Monday, January 21, 2013
Hard times call for trimming the fat on our grocery bills
The record-breaking heat waves we experienced in 2012, scorched crops in many of the nation’s grain-producing regions resulting in poor fall harvests. That in turn created higher prices on everything from boxes of cereal to bottles of pop, and from bacon to burgers.
Even worse is the fact that the World Bank is predicting that high and volatile food prices may be the new normal.
It’s for this reason I am looking to change the way I shop for groceries.
Like instead of buying a lot of processed packaged fruit snacks or roasted and salted peanuts in a can, for example, I’m going to make a serious effort to visit more of our local fruit markets this spring and summer. “Less processing equals greater value,” said Kara Newman, author of “The Secret Financial Life of Food: From Commodities Markets to Supermarkets.”
To explain further Newman cited a United States Department of Agriculture study that focused on price inputs for a typical box of corn flakes. “When you buy packaged food, only 15 to 20 cents of every dollar does toward the raw commodities used in that product,” explained Newman. In a box of cornflakes, for example, 15 to 20 percent of the price goes toward the raw corn. The rest goes toward processing, transportation and fuel, advertising, and other expenses related to getting a box on a retail shelf. “In the end, you pay more for the packaging than you do for the corn in your corn flakes,” Newman said.
Another tip from Newman, that will not only save us money on groceries but put us one step closer to a healthier lifestyle. And that is to try out meatless Mondays or Fridays or Tuesdays. “Consider preparing vegetarian meals at least once a week. In 2012,” Newman said. “’The steepest food price increases were among beef and veal, and poultry products,’ according to the USDA figures -- and those products are expected to trend higher still in 2013. By comparison, fresh vegetables were the only category that saw a decline in prices last year.”
I love vegetables but I still have fussy eaters living at home. Since they’re not keen on vegetables Newman suggests subbing eggs, dairy and fish for beef and poultry - which are all products that have had slightly gentler price increases. For example: On meatless Friday go with fish and chips, homemade macaroni and cheese or do something fun like designating it Breakfast Friday. French toast and waffles are always a favorite in my household. Another recipe for Breakfast Friday is quiche or some kind of breakfast casserole. Incredibleegg.org is an incredible source if you need recipes.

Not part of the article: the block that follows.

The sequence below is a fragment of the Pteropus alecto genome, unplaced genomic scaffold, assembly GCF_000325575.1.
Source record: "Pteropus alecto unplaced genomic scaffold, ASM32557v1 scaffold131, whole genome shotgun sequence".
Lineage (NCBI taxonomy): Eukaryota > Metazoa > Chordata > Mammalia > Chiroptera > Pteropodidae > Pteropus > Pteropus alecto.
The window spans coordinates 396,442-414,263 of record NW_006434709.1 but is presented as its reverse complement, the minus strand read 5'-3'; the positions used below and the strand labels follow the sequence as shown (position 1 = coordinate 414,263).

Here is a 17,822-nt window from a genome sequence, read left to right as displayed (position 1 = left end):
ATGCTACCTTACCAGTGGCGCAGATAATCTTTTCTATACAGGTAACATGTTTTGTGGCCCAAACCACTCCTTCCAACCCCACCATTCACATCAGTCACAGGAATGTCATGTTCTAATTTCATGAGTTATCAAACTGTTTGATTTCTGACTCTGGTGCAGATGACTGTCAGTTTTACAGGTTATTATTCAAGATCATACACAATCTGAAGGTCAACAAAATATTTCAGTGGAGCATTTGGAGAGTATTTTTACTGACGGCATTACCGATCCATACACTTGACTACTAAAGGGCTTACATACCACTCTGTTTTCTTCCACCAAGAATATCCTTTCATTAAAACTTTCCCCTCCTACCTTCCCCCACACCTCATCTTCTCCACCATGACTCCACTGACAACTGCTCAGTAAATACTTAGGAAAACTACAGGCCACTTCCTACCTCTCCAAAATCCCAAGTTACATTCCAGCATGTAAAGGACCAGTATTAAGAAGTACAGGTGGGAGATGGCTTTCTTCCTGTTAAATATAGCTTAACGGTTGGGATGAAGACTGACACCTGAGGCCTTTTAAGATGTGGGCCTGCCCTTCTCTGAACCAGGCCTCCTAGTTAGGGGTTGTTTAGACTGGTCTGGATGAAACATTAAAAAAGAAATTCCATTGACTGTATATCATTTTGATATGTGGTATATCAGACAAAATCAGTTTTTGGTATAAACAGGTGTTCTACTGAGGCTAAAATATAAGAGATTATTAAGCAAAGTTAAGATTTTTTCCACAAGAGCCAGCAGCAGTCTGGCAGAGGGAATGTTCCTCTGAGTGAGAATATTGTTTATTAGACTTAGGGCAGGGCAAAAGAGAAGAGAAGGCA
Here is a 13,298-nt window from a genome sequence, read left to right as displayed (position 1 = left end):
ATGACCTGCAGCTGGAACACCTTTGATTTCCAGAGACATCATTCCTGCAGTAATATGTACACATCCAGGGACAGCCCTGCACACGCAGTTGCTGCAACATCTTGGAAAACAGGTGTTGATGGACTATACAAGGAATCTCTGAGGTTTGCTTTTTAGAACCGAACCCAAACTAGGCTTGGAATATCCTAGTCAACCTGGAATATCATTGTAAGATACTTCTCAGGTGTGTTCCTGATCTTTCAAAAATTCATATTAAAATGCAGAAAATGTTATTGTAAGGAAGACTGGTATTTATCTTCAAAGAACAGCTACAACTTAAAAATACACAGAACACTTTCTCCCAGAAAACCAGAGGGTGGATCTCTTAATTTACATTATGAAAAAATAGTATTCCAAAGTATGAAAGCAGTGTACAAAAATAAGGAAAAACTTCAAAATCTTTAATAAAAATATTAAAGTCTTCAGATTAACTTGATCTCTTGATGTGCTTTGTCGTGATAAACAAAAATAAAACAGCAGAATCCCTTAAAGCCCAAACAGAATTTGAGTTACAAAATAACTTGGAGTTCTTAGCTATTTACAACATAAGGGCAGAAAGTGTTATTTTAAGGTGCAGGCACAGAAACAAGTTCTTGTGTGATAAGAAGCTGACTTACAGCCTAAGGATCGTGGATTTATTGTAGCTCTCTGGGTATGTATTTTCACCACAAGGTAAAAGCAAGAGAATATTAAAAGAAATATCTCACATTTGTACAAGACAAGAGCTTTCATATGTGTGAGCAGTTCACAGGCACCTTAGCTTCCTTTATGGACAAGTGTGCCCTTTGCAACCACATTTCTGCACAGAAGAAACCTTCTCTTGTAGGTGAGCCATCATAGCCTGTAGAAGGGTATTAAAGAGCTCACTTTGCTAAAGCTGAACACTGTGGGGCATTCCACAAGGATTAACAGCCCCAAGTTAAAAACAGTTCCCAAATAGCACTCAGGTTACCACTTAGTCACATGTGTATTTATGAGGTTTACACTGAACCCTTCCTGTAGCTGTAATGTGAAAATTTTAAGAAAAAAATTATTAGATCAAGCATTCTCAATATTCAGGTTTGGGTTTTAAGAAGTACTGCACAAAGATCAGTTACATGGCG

Never shop when you’re hungry, plain and simple.
Another idea is to consider discount stores that cut the frills in order to be able to provide lower prices on food. By frills I mean plastic bags, free carts, restrooms, concession stands, stock displays and decorative shelving.
Make a menu for the week first, then a list of items you need.
If you’ve spent any time around farmers you know one of the best ways to save money on your food is to cut out the middleman. In western Canada - where I spent a great deal of my summers as a youth and most of my time as a journalism student - people buy their food directly from the neighbors. “One of the secrets nobody tells you is that you can opt out of buying commodity products if you want,” Newman said. “(But you can by shopping) at greenmarkets where you can buy direct from farmers and other food products.”
Steaks, roasts, hamburger, eggs, milk, cream and even items such as sausages, cheese, jam and bread - and then supplemented their stock with a monthly visit to the grocery store (40 miles away). Among the items that we would buy “just in case” was powdered milk. It sounds gross. I know. But if you get into the habit of making it the night before - and keep it chilled - you’ll get used to the taste (sweeter than regular milk) and texture (like skim milk).
As times get harder more and more people will be looking for new ways to be frugal - and we’ll be looking to share those ideas with readers. Let us know if you’ve discovered a greenmarket in your area. Email: firstname.lastname@example.org.